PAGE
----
The next step of your email marketing strategy is identifying what content will fuel your email campaigns. There are many different objectives an email can have, like thought leadership, signing up for a demo, or registering for an event. But, with each and every email touchpoint, one overarching goal is continuing to keep your company top-of-mind for your audience. And, in order to support that goal you must have content to send; but not just any type of content– content that adds value and creates a relationship with your prospects.

If you’re thinking this sounds like a lot of content... that’s because it can be! Sending a valuable email campaign could mean that new content needs to be created to show you understand your audience's pain points and are the right solution to help. But throughout this process, don’t forget about pre-existing content that can be modified to fit your specific audience’s needs. The idea is to be efficient while creating a strategy that is realistic to your team.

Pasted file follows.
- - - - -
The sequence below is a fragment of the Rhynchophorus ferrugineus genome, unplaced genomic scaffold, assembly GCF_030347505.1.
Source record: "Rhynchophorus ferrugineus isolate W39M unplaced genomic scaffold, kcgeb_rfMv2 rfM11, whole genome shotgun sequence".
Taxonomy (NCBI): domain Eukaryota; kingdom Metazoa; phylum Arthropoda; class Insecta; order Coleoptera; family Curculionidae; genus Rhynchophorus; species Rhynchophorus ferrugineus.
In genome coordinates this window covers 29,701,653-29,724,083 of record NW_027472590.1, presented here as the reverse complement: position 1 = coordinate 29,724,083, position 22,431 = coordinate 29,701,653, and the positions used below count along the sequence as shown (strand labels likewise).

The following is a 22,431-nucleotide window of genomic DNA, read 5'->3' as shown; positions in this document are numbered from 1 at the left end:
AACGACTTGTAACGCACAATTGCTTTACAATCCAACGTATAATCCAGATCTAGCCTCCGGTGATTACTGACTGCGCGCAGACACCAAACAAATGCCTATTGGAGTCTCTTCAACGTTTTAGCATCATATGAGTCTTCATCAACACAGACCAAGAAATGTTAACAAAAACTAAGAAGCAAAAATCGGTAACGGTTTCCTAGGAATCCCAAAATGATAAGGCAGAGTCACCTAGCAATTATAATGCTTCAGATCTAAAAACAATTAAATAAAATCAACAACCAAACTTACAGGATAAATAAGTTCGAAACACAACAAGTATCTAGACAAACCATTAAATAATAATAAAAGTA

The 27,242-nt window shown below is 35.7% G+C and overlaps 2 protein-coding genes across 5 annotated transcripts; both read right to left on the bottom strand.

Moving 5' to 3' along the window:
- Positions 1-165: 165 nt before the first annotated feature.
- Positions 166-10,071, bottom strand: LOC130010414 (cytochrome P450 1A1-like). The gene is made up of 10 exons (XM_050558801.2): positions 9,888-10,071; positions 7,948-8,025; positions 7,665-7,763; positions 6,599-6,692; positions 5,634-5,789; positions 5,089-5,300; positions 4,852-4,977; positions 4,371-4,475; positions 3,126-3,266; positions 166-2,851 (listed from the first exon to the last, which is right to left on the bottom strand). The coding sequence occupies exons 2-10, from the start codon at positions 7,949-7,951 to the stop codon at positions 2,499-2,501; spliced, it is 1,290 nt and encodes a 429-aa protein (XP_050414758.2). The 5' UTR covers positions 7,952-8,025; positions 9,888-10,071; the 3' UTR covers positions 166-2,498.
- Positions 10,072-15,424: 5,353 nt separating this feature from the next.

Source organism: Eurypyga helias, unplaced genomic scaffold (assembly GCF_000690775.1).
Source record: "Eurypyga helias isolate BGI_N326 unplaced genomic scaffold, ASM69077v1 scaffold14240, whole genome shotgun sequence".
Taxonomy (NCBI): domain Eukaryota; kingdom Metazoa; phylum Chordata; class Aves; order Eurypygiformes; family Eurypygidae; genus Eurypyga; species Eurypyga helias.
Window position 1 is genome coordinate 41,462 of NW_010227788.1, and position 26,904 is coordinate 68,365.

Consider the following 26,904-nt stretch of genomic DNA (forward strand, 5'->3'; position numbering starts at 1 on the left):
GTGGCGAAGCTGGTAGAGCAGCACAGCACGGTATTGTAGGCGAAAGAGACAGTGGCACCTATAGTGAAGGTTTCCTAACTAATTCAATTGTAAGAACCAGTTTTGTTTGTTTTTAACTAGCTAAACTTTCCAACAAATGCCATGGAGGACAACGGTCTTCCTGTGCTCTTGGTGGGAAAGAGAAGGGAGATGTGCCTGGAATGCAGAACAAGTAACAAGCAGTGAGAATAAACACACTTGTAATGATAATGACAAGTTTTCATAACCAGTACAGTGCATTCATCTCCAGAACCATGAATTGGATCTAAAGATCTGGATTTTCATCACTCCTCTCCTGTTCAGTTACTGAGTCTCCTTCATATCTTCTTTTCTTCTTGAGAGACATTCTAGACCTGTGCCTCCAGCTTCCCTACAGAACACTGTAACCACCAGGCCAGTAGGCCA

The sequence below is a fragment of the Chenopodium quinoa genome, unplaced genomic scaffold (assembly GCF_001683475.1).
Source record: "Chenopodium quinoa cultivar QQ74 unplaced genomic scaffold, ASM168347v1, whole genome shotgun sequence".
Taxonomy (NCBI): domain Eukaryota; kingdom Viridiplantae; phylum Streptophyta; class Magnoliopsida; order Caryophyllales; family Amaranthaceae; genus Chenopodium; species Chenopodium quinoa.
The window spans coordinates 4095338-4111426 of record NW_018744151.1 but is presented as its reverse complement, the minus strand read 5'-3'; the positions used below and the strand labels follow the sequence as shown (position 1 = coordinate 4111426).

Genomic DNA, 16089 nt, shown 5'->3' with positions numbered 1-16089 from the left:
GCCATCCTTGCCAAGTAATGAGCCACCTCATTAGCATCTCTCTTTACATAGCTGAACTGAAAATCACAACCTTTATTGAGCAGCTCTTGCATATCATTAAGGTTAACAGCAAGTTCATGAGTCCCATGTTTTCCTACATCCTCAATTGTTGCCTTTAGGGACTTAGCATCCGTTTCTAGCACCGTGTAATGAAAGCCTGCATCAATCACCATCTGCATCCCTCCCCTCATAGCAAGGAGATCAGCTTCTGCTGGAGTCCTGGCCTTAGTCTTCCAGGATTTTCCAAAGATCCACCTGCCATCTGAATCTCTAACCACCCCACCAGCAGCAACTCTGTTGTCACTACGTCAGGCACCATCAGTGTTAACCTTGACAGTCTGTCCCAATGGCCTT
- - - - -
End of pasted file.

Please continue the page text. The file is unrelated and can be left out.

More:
When creating or modifying content, think of it as something that will fuel not only your email strategy, but all of your marketing strategies. These assets can become a bridge between tactics so that your prospect has a consistent experience wherever they may be interacting with your brand. This consistency will help you tell your story and build a connection with your prospect, thus broadening your prospect’s perspective of how you can help solve their challenges. Once this relationship is forged, you can then begin to see these prospects turn into qualified leads and, soon enough, new clients.

Email Tip: Make sure that the content you share with your readers is as relevant as possible to that unique group of recipients. Think about segmenting your audience and personalizing the content to secure high engagement rates. If a prospect is more engaged, a better relationship is created, which will lead to a stronger position of your brand.

3. Create Your Emails: How to Keep Your Audiences Engaged?